Paul Burns: Yeah. I mean look, there’s plenty of people doing stuff out there on places like Kickstarter, Indigo, Goware. It’s all preorder essentially. People want to be a part of it. You get that as well with new sites as well, talking to a customer that had such a big Black Friday, they sold out of products. They leap time to get that replaced was another two weeks. But that just created more demand for them in some ways.
Jeremy Vernon: We actually worked with a retailer now that they are commonly selling the products prior to them actually having it. They do very well out of that. I think it just generates quite a buzz about the place, sort of a scarcity thing going, exclusivity thing to think, actually I don’t mind waiting for it. Because it has to be good quality. No doubt about that. But I think it actually generates like a level of goodwill. You know it’s not a mass market product as such, which I think adds value to the proposition.
Paul Burns: I think we’ve got a couple of clients, who do phone cases. So, a new iPhone or a new Samsung comes out, he puts a preorder in these items well in advance, getting the phone or getting the product, because one, they might get a little discount. But also, they just want to make sure they get it as soon as they can.
Jeremy Vernon: One thing that we want to sort of stress here is that there’s very, very few businesses that are an overnight success. Even though people may perceive them to be, very few go from sort of zero to hero overnight. It’s about having patience really. Obviously talking about forecast of volumes and growth, things like that. Again, not diminishing what people are trying to achieve here, it’s just again I think you need to be a bit more realistic about when that growth happens. Traction takes time. As we say, you can’t just sort of put a post ad to all of your Facebook or your Instagram or your Twitter followers and suddenly they are buying product. It just doesn’t work that way. You’ve got to build credibility. You’ve got to build value, and that’s where obviously you start seeing the traction, certainly from a volume perspective.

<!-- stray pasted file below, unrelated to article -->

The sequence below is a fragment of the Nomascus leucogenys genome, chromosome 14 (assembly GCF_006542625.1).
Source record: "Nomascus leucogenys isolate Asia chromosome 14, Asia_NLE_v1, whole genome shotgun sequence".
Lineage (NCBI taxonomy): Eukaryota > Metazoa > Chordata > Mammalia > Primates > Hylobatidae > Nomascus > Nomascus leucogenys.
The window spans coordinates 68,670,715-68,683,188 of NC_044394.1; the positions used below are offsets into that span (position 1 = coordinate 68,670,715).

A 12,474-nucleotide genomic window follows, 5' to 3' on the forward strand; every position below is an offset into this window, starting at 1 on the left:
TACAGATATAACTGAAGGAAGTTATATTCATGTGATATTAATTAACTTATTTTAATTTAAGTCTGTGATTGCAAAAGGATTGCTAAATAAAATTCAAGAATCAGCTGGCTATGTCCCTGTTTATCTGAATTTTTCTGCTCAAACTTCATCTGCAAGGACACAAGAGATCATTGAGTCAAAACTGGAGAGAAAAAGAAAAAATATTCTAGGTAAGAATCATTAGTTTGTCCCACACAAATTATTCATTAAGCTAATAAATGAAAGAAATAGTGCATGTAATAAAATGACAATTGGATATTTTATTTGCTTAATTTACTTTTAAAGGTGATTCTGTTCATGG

Okay, let’s move onto the penultimate one, number 9, not offering customers choice. Now, this is relevant to both shipping methods, and also, I think contact us type methods as well on the site.
Paul Burns: This is as much me personal as anything we’ve learned from our client based is that I’ve got a real big thing at the moment. I think people are far more willing and eager to actually try out brands and products that they maybe not heard of before. I think people are far more individual than they used to be. But if you go onto a website and you’ve never heard of that brand or seen that product anywhere else, it would put my mind at ease to see a phone number, email address, a live chat, so that I can interact with these guys.
Jeremy Vernon: However, you might consider doing it as well.
Paul Burns: Exactly, yeah. I just think it adds a bit of credibility to the purchase you’re about to make, because you might be about to spend 50 quid, 100 quid, whatever it is. I know it’s pretty safe shopping online now. If you’re using your credit card, and it does prove to be fraudulent, but you do get your money back anyway. So, it’s not the end of the world. But I just think the fact that if something did go wrong with the order that you can call them up, speak to somebody about it. I think that puts a lot of people’s minds at ease. Shipping as well. We see this all the time. 50 percent of the stuff we talk to customers about is shipping and given choice and variety for that both in terms of level of service and cost again is key. Cheap, free, economy deliveries to people up to, I want it on Saturday before 10:30 am. Now there are two extremes there. But depending on what you’re shipping as well, whether is it small enough to go through a letterbox. If it is, well actually we see good hit rates with the cheapest services out there with Royal Mail, and this works. If it goes through the letterbox, you won’t have a lot of bother.